“I have noticed that younger kids surpass expectations and they are really good team workers,” says Terentev, noting “they are going to have to know this stuff, but they don’t teach it in schools.”
Easy access to entrepreneurs
Many of these programs are as accessible and affordable as a trip to the library -- literally. This past spring, the Hillsborough County Public Library
piloted a Saturday morning entrepreneurial program for 7- to 10-year-olds, called the Venture Club
at its downtown location at The HIVE. Relying on the generous volunteer roster of mentors, the free program covered a range of concepts from market research to preparing pitches.
Senior Librarian Laura Doyle, who led the project, says the curriculum developed and lessons learned from this successful pilot are currently being shared with youth services specialists at our other library locations “so that future iterations can be offered in different parts of the county.”
In the meantime, children can learn about entrepreneurship through another entrepreneurial program the Hillsborough Library has hosted for over a year – AlligatorZone. Slated as a “family-friendly shark tank,” entrepreneurs present their projects monthly at libraries around the county in a forum where “children and families can ask questions and learn more about the entrepreneurial process, presenters gain valuable feedback while learning to simplify their message,” says Doyle. Jimmy B. Keel Library will host the next AlligatorZone
$10,000 may help your business plan
For the third year this fall, Pinellas County public high school juniors and seniors will have an exceptional opportunity to win $10,000 in financing for their entrepreneurial projects thanks to a program called Next Generation Entrepreneurs (NGE). The program was co-founded by Kurt Long, an established and successful Clearwater-based entrepreneur, CEO of FairWarning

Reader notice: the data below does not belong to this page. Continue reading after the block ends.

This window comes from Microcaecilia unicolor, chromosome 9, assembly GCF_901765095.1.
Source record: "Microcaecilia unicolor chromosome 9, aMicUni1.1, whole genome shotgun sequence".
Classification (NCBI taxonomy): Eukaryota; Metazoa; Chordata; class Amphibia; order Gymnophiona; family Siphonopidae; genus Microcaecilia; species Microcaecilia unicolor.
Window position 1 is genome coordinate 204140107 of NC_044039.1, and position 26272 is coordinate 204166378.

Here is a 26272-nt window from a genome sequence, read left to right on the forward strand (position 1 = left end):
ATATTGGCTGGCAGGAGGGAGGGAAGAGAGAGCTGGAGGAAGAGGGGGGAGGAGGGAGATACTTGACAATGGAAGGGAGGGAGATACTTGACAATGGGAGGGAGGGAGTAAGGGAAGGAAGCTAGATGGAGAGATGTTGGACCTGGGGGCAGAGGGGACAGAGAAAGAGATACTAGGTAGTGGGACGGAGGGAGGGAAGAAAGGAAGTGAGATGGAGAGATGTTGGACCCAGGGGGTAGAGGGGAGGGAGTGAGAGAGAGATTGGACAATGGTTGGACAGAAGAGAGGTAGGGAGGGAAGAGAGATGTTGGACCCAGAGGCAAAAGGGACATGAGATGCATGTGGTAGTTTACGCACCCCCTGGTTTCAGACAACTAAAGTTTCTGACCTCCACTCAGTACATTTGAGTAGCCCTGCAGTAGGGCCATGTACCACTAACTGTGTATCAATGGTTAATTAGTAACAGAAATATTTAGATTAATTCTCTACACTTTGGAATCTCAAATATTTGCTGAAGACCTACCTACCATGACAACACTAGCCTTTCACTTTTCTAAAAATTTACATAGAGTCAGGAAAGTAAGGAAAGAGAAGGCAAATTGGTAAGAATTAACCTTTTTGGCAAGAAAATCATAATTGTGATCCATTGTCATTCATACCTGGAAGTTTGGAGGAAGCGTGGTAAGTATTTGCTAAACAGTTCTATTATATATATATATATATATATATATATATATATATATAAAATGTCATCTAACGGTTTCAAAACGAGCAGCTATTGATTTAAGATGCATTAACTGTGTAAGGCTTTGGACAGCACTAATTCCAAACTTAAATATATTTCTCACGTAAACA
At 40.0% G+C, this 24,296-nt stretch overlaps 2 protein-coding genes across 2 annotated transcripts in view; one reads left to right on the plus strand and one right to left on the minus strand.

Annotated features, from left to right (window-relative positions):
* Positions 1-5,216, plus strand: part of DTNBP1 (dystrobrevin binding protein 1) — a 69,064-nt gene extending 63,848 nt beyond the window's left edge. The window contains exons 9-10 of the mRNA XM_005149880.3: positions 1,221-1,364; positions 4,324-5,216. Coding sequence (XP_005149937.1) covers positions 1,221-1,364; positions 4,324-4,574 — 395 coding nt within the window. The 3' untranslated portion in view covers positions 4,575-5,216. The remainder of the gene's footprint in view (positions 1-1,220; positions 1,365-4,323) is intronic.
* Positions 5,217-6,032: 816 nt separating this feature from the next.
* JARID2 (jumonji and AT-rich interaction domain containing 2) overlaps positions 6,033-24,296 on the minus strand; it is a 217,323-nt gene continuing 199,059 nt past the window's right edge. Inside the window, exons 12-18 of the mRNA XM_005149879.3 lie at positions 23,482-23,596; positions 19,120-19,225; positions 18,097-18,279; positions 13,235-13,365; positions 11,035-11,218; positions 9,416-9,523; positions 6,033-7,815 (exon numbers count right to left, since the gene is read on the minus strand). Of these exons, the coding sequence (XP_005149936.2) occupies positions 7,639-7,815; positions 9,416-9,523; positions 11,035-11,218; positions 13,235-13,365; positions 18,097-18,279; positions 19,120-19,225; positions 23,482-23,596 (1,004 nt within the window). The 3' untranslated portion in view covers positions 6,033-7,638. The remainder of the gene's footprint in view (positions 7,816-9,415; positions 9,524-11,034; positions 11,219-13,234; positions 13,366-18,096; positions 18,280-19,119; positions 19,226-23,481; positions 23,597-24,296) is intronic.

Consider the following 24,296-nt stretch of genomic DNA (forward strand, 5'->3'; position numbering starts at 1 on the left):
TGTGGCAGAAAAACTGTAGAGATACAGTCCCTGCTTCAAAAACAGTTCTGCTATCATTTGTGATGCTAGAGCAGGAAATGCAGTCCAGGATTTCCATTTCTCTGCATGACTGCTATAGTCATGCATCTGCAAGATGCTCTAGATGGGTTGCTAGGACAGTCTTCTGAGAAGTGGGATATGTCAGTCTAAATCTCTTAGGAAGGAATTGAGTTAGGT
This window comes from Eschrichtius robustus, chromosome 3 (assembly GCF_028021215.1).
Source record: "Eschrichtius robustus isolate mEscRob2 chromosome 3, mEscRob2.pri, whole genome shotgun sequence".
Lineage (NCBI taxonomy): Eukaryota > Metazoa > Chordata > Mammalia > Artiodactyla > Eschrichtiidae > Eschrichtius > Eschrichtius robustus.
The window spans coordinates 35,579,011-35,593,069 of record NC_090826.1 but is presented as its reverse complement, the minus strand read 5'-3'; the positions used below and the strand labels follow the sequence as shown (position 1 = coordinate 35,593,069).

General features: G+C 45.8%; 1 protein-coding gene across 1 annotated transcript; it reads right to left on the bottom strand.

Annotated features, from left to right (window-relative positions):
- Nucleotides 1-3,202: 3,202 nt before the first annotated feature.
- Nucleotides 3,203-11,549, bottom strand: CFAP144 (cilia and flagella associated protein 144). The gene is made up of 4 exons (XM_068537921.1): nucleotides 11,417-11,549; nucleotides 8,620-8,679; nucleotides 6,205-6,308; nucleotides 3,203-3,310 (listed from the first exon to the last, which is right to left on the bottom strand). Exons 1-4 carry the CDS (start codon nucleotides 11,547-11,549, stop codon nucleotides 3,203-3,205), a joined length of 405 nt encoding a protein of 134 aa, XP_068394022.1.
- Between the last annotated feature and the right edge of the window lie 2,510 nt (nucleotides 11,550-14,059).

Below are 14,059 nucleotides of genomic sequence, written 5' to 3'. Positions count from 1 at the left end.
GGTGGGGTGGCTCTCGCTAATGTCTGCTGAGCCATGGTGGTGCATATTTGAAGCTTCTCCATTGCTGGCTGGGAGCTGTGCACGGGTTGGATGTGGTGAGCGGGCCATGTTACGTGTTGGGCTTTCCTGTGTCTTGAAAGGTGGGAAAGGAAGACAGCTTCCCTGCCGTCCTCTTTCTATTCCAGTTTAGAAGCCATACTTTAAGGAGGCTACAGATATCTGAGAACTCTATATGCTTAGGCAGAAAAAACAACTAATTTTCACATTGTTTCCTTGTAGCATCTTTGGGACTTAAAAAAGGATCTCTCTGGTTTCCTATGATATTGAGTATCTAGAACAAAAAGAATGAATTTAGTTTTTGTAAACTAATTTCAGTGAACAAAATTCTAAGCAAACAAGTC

and board member of the Pinellas Education Foundation
, which also operates Enterprise Village
The NGE’s first winner, Joe Sleppy of Osceola High School, says that beyond the cash, the most valuable experience is the exposure to high-level mentors such as Long, which he calls “a blessing.”
“Being with someone as professional and successful as Long rubs off,” comments Sleppy. “Not very often do you get to work with CEOs of million dollar corporations.”
Sleppy, majoring in electrical engineering, with minors in nanotechnology and technical entrepreneurship at the University of Central Florida, is still actively engaged in SleppSolutions
and its product, Free Hand Fitness. The product is like a hands-free TRX device allowing users who may have disabilities or amputations, carpal tunnel or want to avoid pressure on their wrists a similar suspension work out. Free Hand Fitness is now patent-pending and Sleppy is working on next steps including reaching out to investors and diversifying sales channels.
The experience is quite a resume-builder for a college student even if it doesn’t ultimately turn him into a millionaire.